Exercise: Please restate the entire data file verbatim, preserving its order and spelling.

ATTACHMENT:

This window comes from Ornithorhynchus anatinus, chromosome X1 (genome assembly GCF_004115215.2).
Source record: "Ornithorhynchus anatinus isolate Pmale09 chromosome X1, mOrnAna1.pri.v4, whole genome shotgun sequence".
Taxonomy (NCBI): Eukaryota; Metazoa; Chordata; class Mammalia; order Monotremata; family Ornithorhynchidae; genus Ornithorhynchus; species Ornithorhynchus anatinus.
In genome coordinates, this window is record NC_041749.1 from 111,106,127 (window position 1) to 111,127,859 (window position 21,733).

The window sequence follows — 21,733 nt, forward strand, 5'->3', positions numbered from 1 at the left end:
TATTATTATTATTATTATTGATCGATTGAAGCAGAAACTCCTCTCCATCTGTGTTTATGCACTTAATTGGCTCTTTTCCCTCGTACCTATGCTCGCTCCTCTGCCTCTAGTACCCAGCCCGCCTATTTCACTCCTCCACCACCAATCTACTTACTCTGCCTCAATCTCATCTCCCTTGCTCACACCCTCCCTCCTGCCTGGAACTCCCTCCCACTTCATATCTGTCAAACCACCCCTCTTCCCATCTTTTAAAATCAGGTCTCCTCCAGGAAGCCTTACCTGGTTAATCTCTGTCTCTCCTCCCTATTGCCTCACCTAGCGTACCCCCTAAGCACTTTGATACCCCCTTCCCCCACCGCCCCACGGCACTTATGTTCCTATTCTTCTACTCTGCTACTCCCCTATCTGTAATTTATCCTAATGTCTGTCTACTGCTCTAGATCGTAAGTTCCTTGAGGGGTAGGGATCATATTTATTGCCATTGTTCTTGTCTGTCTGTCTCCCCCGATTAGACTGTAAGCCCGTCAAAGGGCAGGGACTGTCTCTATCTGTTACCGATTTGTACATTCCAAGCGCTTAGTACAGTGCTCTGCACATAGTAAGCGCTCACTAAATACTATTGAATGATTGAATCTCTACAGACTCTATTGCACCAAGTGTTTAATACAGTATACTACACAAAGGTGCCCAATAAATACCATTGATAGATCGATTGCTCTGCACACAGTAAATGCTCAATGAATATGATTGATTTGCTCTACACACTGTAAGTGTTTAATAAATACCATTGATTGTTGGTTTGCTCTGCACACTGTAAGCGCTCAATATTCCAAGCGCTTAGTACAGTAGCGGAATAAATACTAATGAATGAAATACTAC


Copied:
This window comes from Ornithorhynchus anatinus, chromosome X1 (genome assembly GCF_004115215.2).
Source record: "Ornithorhynchus anatinus isolate Pmale09 chromosome X1, mOrnAna1.pri.v4, whole genome shotgun sequence".
Taxonomy (NCBI): Eukaryota; Metazoa; Chordata; class Mammalia; order Monotremata; family Ornithorhynchidae; genus Ornithorhynchus; species Ornithorhynchus anatinus.
In genome coordinates, this window is record NC_041749.1 from 111,106,127 (window position 1) to 111,127,859 (window position 21,733).

The window sequence follows — 21,733 nt, forward strand, 5'->3', positions numbered from 1 at the left end:
TATTATTATTATTATTATTGATCGATTGAAGCAGAAACTCCTCTCCATCTGTGTTTATGCACTTAATTGGCTCTTTTCCCTCGTACCTATGCTCGCTCCTCTGCCTCTAGTACCCAGCCCGCCTATTTCACTCCTCCACCACCAATCTACTTACTCTGCCTCAATCTCATCTCCCTTGCTCACACCCTCCCTCCTGCCTGGAACTCCCTCCCACTTCATATCTGTCAAACCACCCCTCTTCCCATCTTTTAAAATCAGGTCTCCTCCAGGAAGCCTTACCTGGTTAATCTCTGTCTCTCCTCCCTATTGCCTCACCTAGCGTACCCCCTAAGCACTTTGATACCCCCTTCCCCCACCGCCCCACGGCACTTATGTTCCTATTCTTCTACTCTGCTACTCCCCTATCTGTAATTTATCCTAATGTCTGTCTACTGCTCTAGATCGTAAGTTCCTTGAGGGGTAGGGATCATATTTATTGCCATTGTTCTTGTCTGTCTGTCTCCCCCGATTAGACTGTAAGCCCGTCAAAGGGCAGGGACTGTCTCTATCTGTTACCGATTTGTACATTCCAAGCGCTTAGTACAGTGCTCTGCACATAGTAAGCGCTCACTAAATACTATTGAATGATTGAATCTCTACAGACTCTATTGCACCAAGTGTTTAATACAGTATACTACACAAAGGTGCCCAATAAATACCATTGATAGATCGATTGCTCTGCACACAGTAAATGCTCAATGAATATGATTGATTTGCTCTACACACTGTAAGTGTTTAATAAATACCATTGATTGTTGGTTTGCTCTGCACACTGTAAGCGCTCAATATTCCAAGCGCTTAGTACAGTAGCGGAATAAATACTAATGAATGAAATACTAC